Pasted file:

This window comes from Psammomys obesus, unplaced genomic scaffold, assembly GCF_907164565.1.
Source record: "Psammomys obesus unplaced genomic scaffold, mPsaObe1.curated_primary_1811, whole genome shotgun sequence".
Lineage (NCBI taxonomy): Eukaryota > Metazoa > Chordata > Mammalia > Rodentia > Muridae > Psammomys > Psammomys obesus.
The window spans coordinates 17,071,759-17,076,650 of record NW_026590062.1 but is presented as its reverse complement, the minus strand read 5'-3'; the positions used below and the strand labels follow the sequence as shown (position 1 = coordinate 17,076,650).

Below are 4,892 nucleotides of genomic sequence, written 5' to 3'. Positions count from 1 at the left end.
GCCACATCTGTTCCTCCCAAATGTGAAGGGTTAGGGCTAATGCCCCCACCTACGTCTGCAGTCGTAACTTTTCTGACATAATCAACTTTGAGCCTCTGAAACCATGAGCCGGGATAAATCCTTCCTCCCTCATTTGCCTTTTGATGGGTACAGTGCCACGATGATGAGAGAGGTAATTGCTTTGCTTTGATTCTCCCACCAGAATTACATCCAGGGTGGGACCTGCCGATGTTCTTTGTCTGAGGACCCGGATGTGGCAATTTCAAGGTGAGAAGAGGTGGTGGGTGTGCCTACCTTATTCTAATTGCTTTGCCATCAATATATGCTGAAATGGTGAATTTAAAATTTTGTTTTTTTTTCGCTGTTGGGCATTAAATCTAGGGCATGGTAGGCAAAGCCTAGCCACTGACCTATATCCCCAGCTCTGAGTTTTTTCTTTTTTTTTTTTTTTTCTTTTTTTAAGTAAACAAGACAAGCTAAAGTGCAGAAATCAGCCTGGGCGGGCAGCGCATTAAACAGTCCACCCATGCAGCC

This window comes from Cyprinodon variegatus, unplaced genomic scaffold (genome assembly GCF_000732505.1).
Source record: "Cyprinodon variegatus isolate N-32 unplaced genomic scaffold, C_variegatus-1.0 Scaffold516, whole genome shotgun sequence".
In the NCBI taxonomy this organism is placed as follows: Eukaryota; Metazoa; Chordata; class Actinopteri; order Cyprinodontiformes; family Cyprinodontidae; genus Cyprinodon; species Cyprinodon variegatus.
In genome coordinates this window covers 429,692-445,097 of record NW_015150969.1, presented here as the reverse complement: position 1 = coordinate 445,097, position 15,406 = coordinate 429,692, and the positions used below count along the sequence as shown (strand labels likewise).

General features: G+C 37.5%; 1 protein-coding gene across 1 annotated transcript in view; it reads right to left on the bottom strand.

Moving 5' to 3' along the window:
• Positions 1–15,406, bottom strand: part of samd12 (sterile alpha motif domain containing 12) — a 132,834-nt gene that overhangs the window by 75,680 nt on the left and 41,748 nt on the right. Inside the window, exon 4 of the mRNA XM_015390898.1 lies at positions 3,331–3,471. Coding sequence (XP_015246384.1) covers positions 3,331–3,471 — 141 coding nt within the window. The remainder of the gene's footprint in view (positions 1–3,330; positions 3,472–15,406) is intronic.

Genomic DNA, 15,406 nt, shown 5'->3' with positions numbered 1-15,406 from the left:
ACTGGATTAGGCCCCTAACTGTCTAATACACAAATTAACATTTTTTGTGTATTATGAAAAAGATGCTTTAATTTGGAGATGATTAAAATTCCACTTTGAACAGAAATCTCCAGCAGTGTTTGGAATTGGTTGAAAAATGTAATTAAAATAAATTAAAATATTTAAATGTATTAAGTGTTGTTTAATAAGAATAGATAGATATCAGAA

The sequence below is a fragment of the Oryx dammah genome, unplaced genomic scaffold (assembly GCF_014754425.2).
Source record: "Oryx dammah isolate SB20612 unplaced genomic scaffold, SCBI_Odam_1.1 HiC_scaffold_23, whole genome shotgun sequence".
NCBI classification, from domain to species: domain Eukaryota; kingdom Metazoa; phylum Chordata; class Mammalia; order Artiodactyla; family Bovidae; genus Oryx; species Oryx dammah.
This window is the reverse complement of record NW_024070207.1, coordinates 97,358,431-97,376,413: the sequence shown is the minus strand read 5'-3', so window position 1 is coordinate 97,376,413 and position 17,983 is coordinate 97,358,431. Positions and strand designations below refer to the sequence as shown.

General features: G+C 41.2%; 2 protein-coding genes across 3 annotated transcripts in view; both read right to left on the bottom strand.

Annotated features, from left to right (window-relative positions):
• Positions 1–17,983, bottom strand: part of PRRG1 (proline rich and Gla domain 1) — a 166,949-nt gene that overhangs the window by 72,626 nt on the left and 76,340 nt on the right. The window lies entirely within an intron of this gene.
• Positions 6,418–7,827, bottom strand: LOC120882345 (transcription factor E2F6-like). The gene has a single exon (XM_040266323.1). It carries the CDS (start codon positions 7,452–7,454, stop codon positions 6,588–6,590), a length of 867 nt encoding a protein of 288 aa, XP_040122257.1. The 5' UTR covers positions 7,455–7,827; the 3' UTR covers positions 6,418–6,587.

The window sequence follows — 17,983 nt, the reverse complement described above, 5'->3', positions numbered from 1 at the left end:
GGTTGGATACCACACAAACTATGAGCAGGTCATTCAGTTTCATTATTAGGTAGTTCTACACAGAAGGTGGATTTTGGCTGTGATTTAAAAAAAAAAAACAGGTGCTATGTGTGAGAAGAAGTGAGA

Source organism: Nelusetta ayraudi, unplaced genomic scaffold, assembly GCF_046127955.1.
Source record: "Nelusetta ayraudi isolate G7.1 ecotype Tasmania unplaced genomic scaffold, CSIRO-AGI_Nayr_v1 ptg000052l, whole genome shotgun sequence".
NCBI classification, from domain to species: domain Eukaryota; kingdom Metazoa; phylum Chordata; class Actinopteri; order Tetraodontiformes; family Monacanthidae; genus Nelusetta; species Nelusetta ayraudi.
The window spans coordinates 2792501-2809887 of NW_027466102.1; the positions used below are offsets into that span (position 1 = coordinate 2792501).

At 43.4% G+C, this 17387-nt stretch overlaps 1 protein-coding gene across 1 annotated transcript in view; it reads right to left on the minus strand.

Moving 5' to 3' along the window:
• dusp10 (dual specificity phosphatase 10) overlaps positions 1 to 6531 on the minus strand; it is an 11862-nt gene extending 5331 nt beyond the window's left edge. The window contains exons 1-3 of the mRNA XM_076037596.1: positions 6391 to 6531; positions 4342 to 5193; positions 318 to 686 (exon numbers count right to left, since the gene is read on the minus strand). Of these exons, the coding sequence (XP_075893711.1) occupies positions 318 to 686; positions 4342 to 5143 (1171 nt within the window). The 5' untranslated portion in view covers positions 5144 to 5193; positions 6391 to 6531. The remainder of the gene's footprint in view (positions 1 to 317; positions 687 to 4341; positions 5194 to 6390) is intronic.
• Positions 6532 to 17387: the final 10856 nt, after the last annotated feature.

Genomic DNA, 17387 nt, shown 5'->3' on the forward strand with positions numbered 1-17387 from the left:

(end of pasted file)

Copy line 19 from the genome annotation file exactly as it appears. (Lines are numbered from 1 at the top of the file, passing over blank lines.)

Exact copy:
This window is the reverse complement of record NW_024070207.1, coordinates 97,358,431-97,376,413: the sequence shown is the minus strand read 5'-3', so window position 1 is coordinate 97,376,413 and position 17,983 is coordinate 97,358,431. Positions and strand designations below refer to the sequence as shown.